• EIP 1283 — Net Gas Metering: Also authored by Nick Johnson, this EIP is yet another way of reducing GAS usage and prices, this time by introducing a unique method of “GAS metering” for the SSTORE opcode. (EIP 1283 won’t actually come into effect with Constantinople. More on that below.)
  • EIP 1014 — State Channels: Vitalik Buterin wrote this one himself, providing the potential for Ethereum interactions between addresses that don’t actually exist on the blockchain. This is meant to improve performance and allow Ethereum to branch out in its potential use cases.
  • EIP 1234 — The Thirdening: Since postponing the difficulty bomb will have the effect of making Ethereum far easier to mine with the implementation of Constantinople, developers need a different way to regulate the amount of Ether in circulation and reduce inflation. Their answer is to reduce the reward for mining Ethereum by 1/3 (from 3 Ether to 2). Though considered by many experts to be the most responsible way forward, more than a few miners are unhappy with this change.

Why the delay in Constantinople?

Ethereum’s latest hard fork was originally scheduled to take place in mid-January, but a delay was announced about one day before release. The culprit was a critical security vulnerability in EIP 1283 that would have made contracts susceptible to so-called “reentrancy attacks”.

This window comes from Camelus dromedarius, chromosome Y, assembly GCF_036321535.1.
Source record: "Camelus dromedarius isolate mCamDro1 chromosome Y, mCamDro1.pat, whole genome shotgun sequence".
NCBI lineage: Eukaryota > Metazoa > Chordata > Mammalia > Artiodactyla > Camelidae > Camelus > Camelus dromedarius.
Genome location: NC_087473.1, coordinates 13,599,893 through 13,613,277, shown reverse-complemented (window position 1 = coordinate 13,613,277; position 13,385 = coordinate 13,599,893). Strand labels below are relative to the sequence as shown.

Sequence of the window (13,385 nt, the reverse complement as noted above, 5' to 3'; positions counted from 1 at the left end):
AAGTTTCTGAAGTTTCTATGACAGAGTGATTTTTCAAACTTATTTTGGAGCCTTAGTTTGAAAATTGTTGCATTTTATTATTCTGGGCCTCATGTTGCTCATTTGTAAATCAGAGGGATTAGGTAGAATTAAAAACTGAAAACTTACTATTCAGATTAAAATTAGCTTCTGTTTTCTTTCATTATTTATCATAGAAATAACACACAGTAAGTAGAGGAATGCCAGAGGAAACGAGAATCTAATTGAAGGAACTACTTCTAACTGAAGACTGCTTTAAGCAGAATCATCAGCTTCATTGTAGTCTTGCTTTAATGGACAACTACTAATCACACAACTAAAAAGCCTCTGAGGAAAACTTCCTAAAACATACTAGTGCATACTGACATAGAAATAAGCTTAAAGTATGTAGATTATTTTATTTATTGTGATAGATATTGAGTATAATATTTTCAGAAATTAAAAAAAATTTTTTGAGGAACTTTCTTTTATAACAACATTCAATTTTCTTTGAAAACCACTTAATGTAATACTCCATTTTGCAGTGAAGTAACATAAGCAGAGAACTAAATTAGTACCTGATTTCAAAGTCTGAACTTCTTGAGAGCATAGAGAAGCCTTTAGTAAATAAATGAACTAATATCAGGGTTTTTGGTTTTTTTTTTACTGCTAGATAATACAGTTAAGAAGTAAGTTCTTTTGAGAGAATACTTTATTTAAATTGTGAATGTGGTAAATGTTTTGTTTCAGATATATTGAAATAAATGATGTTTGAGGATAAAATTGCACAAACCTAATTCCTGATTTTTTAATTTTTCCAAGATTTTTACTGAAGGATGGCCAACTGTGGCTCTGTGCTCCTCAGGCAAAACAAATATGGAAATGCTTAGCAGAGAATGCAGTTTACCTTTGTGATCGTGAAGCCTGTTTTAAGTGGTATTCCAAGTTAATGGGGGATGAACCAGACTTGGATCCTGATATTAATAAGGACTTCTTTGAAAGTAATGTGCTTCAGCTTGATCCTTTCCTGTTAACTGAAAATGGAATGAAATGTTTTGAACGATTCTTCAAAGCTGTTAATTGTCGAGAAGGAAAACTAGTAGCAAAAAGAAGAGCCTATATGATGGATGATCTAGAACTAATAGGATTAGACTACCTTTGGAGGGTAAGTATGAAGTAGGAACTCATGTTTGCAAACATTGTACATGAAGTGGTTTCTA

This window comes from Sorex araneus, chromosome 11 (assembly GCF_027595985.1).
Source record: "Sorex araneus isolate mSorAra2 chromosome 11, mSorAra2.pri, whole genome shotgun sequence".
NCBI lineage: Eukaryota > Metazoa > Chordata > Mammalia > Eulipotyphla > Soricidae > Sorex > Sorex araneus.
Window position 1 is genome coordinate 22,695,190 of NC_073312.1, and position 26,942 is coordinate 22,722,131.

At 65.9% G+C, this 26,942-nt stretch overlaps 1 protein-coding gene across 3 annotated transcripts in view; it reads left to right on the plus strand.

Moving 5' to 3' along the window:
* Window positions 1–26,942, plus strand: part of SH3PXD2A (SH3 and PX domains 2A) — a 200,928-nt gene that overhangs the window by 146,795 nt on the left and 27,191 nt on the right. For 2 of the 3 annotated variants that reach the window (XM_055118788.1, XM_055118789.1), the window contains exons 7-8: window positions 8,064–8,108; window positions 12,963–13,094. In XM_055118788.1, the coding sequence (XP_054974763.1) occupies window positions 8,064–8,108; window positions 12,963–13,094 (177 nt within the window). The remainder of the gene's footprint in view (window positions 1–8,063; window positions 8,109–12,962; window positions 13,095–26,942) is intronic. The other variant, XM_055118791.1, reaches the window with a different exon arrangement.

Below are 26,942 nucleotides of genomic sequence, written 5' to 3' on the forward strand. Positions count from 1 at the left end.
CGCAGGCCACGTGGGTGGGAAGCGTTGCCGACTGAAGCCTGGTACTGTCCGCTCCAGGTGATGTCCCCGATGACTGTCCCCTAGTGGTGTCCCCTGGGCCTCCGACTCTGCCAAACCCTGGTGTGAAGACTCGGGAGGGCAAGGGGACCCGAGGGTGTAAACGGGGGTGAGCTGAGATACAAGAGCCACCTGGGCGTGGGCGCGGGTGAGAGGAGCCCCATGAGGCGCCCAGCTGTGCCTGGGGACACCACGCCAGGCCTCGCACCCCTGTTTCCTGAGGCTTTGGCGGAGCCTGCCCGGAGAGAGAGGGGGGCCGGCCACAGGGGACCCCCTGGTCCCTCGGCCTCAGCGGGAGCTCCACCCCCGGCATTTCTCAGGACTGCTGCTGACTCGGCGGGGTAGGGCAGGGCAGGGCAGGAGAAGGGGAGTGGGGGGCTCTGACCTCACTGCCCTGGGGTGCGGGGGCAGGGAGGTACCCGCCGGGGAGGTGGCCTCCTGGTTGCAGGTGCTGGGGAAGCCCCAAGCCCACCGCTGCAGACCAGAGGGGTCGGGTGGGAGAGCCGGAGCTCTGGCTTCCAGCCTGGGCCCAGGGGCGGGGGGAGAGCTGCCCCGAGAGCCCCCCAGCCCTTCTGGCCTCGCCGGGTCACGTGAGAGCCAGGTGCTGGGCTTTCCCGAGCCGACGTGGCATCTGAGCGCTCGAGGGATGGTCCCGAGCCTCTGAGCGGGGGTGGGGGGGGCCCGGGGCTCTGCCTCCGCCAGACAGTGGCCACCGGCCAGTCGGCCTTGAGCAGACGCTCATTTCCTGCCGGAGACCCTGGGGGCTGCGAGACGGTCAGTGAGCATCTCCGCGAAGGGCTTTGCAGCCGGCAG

The vulnerability was discovered by smart contract audit firm ChainSecurity in analyzing Ethereum’s new EIPs. As a result, Constantinople will now be released around February 27 in two parts simultaneously, the first including EIP 1283 and the second, called St. Petersburg, removing it. No additional security concerns have arisen in the meantime.

What it all means for you

Are you a developer or do you run smart contracts on Ethereum? Then Constantinople is an update worth celebrating. The included EIPs will make things cheaper and more efficient, though you probably won’t notice any immediate difference. Things seem to be looking up for Ether holders, with values on the rise and the market overall swinging back towards a bullish state. Constantinople is expected to increase long-term confidence in Ethereum and its eventual shift to POS mining.

Current Ethereum miners, however, are due to see a decrease in profits from their operations — approximately a 33% decrease. While specific numbers are impossible to predict and will almost certainly fluctuate from time to time, this decrease is likely to have an immediate effect on the market. With daily block creation hovering at about 5,900 over the last 6 months, miners have been generating approximately 17,700 ETH. After Constantinople, however, this figure is expected to drop to around 11,800 — a reduction of 5,900 ETH every day. At the same time, investing in more resources to mine at a higher rate and make up for losses is likely to backfire as the difficulty bomb is expected to return in another year and the march toward POS continues.

Share this article:

Leave a comment

Your email address will not be published. Required fields are marked *